Your resume is highly optimized. It is skills focused and accomplishment driven. Take another look. How many of those skills are the ones you actually enjoy doing? Are you emphasizing what you might be GOOD at doing, but don’t care to do at work?
Richard L. Knowdell spoke at the Career Management Alliance conference, and I was intrigued by his suggestion that coaches advise clients to OMIT skills from their resumes if they are skills the job seekers do not enjoy.
In a tight job market, this advice seems extreme, or even foolish, on first glance. Shouldn’t we all be marketing everything we have to offer? It’s a recession, after all! So, I posed the question on Twitter: Should job seekers leave off (or de-emphasize) skills on their resume that they do well but don’t enjoy?
Veronica replied, “As job seeker, I don’t think should leave off any skills that could help get a job. Each circumstance individual.” @vmodarelli
Sam Blum, Co-Founder and CEO at Razume said, “Resumes are marketing documents, not statements of personal interest. I say list any skill that can give you an advantage.” @samblum
Reasonable replies, certainly.
However, my goal (and that of my colleagues in the career coaching world) isn’t only to help people find and land jobs, but to secure positions doing what they enjoy. My friends who are experts in personal branding have a different take!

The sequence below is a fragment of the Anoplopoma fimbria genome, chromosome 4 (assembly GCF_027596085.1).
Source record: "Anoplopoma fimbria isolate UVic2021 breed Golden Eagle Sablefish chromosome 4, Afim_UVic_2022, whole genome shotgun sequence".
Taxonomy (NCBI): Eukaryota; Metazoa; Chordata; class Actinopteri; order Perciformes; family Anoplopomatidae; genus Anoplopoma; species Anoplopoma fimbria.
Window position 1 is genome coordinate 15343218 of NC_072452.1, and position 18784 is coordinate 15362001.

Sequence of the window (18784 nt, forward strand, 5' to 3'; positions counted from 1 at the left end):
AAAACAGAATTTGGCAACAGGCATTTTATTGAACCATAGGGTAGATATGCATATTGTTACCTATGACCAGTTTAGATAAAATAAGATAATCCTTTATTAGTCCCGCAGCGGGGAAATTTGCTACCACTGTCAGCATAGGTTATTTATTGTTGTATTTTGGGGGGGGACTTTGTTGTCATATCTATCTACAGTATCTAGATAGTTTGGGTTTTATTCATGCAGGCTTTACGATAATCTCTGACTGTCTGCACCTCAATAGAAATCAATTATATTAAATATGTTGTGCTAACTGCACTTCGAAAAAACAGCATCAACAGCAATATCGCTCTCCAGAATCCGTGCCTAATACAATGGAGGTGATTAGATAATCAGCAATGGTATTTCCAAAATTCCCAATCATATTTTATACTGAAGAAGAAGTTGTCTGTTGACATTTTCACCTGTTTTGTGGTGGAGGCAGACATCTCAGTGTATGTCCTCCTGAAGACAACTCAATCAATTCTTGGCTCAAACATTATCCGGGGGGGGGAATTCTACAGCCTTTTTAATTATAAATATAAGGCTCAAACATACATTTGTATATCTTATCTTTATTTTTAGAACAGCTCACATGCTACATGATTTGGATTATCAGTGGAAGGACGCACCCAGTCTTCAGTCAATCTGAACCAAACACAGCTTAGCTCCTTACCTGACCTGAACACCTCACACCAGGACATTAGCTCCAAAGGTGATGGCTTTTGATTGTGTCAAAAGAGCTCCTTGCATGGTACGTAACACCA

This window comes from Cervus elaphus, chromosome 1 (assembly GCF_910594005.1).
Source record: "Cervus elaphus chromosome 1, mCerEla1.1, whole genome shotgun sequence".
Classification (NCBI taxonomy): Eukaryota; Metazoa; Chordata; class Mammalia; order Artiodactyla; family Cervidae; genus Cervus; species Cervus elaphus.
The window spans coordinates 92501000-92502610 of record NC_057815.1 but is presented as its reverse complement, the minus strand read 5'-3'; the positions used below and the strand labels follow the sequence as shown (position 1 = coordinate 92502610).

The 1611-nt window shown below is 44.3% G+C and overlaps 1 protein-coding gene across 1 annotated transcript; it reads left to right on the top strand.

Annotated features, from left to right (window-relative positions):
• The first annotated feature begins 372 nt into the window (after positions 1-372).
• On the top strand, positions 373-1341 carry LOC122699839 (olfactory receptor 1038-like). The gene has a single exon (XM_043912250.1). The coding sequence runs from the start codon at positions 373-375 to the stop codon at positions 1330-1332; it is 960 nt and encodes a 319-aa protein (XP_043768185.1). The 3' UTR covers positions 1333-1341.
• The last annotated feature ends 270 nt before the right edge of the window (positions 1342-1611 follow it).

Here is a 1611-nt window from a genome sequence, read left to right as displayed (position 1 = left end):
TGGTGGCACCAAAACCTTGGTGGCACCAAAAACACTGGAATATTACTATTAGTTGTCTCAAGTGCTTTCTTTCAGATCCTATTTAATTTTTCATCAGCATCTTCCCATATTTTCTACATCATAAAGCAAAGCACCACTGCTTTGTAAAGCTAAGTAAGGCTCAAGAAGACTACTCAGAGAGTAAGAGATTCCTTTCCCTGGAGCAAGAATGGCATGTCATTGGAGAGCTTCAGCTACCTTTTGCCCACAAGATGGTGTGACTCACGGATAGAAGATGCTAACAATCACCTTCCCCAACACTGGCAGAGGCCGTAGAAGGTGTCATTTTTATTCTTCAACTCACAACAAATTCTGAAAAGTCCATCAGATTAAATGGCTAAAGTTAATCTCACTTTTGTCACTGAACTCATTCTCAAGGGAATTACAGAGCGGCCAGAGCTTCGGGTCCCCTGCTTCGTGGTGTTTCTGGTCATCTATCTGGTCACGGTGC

Deb Dib, a CEO coach and personal brand expert explained: “I leave them off/give subsidiary placement. Don’t want burnout skills attracting interest; fit won’t be right.” @ceocoach
Walter Akana, a life strategist and personal branding expert said, “Yes, deemphasize skills that you don’t enjoy. Emphasize ones you do – provided, of course, what you offer creates value!” @walterakana
This makes a lot of sense to me. Why attract opportunities that may be a bad fit?
Two social media/marketing professionals had some practical advice:
Avi Kaplan suggested: “Leave everything on applicable to each job & don’t apply for roles needing skills you don’t want to use,” which Neal Wiser echoed, “If a job seeker doesn’t like doing something, they shouldn’t apply for that job.”
Think about it…Are you over-emphasizing skills you are not motivated to use on your resume? How much time do you spend thinking about applying for and targeting positions that you would enjoy doing? Are you applying for just “any old job?”
I hope this is food for thought…I’m open to your “take” on the subject, but I hope you’ll seriously consider focusing your job search in areas that appeal to your motivated skills. I’m happy to help. Follow THIS LINK to learn more about me and how we can work together to optimize your resume to help you land the job you love!
photo by BPM